Items Left at The Wall

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flag, tri-fold United States national

  • Catalog Number:VIVE 18727
  • Accession Date:7/21/2010
  • Item Summary:Triangularly folded, also referred to as a, "tri-fold", United States national flag. The custom of folding the United States national flag into the shape of a triangle bestows unique honor and respect upon the flag as a symbol. National Flag Foundation (NFF), the Naval Library, The Institute of Heraldry (TIOH), and several other sources have searched for documentation on flag folding, although detailed information regarding its origin remains largely un-established. NFF and Dr. Harold Langley, former curator at the Smithsonian Institution, theorize that the practice probably developed during World War I when patriotism was high and the United States national flag was universally embraced as a national symbol. In 1923, as a consequence of this sustained patriotic fervor and the increased use of the flag, a conference of veterans' organizations and patriotic associations convened in Washington, DC. to create a code of etiquette for the flag. Their intent was to establish traditions ensuring respectful treatment of the flag by all Americans, including the many immigrants entering the country at that time. Furthermore, a well-known ceremony exists for flag folding, often attributed to the U.S. Air Force Academy, in which each of the twelve (12) folds of the triangularly folded flag is assigned a symbolic meaning. NFF presents its own special flag folding ceremony, incorporating several of the virtues attributed to the colors of the flag as specified in 1782 by Charles Thomson (then Secretary of Congress), and recommends that this ceremony be read aloud prior to the actual folding of the flag. The first (1st) fold stands for liberty, the second (2nd) fold represents unity, the third (3rd) fold stands for justice, the fourth (4th) fold symbolizes perseverance, the fifth (5th) fold represents hardiness, the sixth (6th) fold stands for valor, the seventh (7th) fold symbolizes purity, the eighth (8th) fold represents innocence, the ninth (9th) fold signifies sacrifice, the tenth (10th) fold stands for honor, the eleventh (11th) fold symbolizes independence, and the twelfth (12th) fold represents truth. The flag draping a casket at a military funeral is typically folded in this honorary configuration and is presented as a token of respect and gratitude to the family of the deceased on behalf of a grateful nation. The artifact was left at The Wall by an anonymous donor between June - July 2010. (Source: Annin- www.annin.com/resources_flag_folding.asp)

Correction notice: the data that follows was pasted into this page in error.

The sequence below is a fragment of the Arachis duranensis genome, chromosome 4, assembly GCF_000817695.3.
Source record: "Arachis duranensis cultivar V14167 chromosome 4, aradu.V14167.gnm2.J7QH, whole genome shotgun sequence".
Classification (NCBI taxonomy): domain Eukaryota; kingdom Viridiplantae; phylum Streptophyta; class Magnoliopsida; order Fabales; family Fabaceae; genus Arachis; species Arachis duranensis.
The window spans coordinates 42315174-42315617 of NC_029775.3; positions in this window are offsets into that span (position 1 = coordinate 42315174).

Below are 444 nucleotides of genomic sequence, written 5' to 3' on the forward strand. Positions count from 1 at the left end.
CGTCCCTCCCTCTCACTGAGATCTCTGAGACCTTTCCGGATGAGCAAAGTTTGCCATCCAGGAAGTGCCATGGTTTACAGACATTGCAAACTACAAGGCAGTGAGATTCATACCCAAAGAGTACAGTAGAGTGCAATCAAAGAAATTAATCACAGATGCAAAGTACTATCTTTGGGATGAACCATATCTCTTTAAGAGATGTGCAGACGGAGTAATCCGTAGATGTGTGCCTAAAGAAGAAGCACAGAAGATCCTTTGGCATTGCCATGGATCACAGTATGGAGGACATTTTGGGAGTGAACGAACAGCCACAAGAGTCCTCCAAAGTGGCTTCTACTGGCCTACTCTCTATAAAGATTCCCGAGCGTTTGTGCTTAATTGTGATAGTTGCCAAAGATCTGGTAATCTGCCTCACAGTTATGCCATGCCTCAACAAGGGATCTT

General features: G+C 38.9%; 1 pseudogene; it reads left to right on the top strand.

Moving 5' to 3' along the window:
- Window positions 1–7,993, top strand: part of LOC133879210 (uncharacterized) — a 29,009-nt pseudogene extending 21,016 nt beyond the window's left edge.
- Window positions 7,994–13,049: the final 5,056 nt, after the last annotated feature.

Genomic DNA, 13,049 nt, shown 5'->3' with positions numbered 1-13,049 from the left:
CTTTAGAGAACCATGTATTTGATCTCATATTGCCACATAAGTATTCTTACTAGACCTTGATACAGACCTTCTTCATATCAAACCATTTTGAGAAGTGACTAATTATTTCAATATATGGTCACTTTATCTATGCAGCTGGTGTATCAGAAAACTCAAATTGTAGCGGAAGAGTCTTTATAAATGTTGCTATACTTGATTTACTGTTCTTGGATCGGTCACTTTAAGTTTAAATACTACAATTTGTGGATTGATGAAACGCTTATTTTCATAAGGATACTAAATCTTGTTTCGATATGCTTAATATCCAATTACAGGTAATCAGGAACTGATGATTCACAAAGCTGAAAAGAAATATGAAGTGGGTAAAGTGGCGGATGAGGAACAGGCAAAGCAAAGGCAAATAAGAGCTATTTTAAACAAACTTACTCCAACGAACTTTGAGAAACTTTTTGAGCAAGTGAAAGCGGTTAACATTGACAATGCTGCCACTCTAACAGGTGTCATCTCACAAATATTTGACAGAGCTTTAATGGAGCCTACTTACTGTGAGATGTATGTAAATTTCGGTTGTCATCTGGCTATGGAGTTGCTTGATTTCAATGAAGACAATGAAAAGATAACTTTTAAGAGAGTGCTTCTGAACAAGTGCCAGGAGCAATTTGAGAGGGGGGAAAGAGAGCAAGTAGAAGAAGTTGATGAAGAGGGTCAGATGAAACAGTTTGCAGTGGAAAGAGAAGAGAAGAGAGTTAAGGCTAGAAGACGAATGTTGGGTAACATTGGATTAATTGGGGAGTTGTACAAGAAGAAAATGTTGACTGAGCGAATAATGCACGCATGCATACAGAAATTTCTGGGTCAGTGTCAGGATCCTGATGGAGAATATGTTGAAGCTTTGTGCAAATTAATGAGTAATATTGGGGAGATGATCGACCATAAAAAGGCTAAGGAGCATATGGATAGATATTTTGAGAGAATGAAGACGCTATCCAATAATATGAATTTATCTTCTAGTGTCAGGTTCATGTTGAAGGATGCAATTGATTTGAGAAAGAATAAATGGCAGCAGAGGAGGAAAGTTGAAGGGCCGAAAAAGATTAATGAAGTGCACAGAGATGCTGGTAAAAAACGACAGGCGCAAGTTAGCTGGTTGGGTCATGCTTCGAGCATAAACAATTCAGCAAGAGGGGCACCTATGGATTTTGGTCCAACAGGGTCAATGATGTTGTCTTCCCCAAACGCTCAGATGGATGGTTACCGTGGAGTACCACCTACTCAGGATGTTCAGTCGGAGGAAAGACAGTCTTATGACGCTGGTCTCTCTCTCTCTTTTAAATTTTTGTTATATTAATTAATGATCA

flag, United States national

  • Catalog Number:VIVE 06733
  • Accession Date:6/11/1991
  • Item Summary:United States national flag, also referred to as an "American" flag, dedicated to U.S. Army Sergeant First Class (SFC) Fred Monroe Owens. A handwritten inscription upon the hoist edge of the flag bears SFC Owens' name. The artifact was left at The Wall by an anonymous donor between May - June 1991.

patch, commemorative Vietnam Service Medal


  • Catalog Number:VIVE 10898
  • Accession Date:5/24/1989
  • Associated Name(s) on The Wall: JAMES R BAUDER
  • Item Summary:Non-military issue, commemorative Vietnam Service Medal patch, subdued, dedicated to U.S. Navy Captain (CAPT) James Reginald Bauder. The patch bears an embroidered representation of the design at the obverse surface of the Vietnam Service Medal (i.e. an oriental dragon behind a grove of bamboo trees above the inscription, "REPUBLIC OF VIETNAM [_ _ _ _]ICE". The artifact was left at The Wall along with a handwritten note (VIVE (10897)), a non-military issue, commemorative POW*MIA patch (VIVE (10899)), and a tri-fold United States national flag (VIVE (10900)) by William "Tiny" Bauder on May 18, 1989.
  • Accession Group:VIVE-00058
  • Record Component Qty:1
  • Item Description:NON-MILITARY ISSUE, COMMEMORATIVE VIETNAM SERVICE MEDAL PATCH, SUBDUED. THE OBJECT CONSISTS OF AN OD GREEN AND BLACK FABRIC PATCH IN THE FORM OF AN OD GREEN, CIRCULARLY SHAPED DISC WITH AN EMBROIDERED BLACK BORDER. AT THE CENTER OF THE DISC IS AN EMBROIDERED BLACK REPRESENTATION OF THE DESIGN AT THE OBVERSE OBJECT SURFACE OF THE VIETNAM SERVICE MEDAL (I.E. AN ORIENTAL DRAGON BEHIND A GROVE OF BAMBOO TREES ABOVE THE INSCRIPTION, "REPUBLIC OF VIETNAM SERVICE"). A LENGTH OF LOOSE, BLACK THREAD (APPROX. 7.0CM), ALSO REFERRED TO AS A, "PIGTAIL", IS OBSERVED ISSUING FROM THE LOWER, CENTER EDGE OF THE REVERSE OBJECT SURFACE AND IS AFFIXED TO THAT SURFACE VIA A SEGMENT OF ADHESIVE MASKING TAPE. THE OBJECT IS ASSOCIATED, AND WAS ORIGINALLY DISCOVERED, WITH VIVE (10897, 10899, & 10900).
  • Associated Item Text: Text of the embroidered inscription at the obverse object surface is transcribed in full, as follows: "REPUBLIC OF VIETNAM [ ]ICE"
  • Item Dimensions and Weight:
    • Item Weight: 3.9g
    • Item Length: N/A
    • Item Width: N/A
    • Item Height: N/A
    • Item Depth: 7.75cm (Diameter) / 24.3cm (Circumference) / 0.25cm (Thickness)
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Items left at The Wall - The Virtual Collection

The Vietnam Veterans Memorial was dedicated on November 13, 1982. Shortly thereafter, visitors to the Memorial began leaving items in memoriam to those killed and missing service members listed on The Wall. These artifacts now collectively comprise the Vietnam Veterans Memorial Collection -- a museum collection of more than 400,000 items held in the public trust by the National Park Service. Today, this Collection is among the largest and most actively researched collections in the National Capital Region.

The Collection is jointly curated by National Mall and Memorial Parks and the Vietnam Veterans Memorial Fund (VVMF). The VVMF is a 501(c)(3) nonprofit that relies upon public donations to continue its work, and receives no federal funding.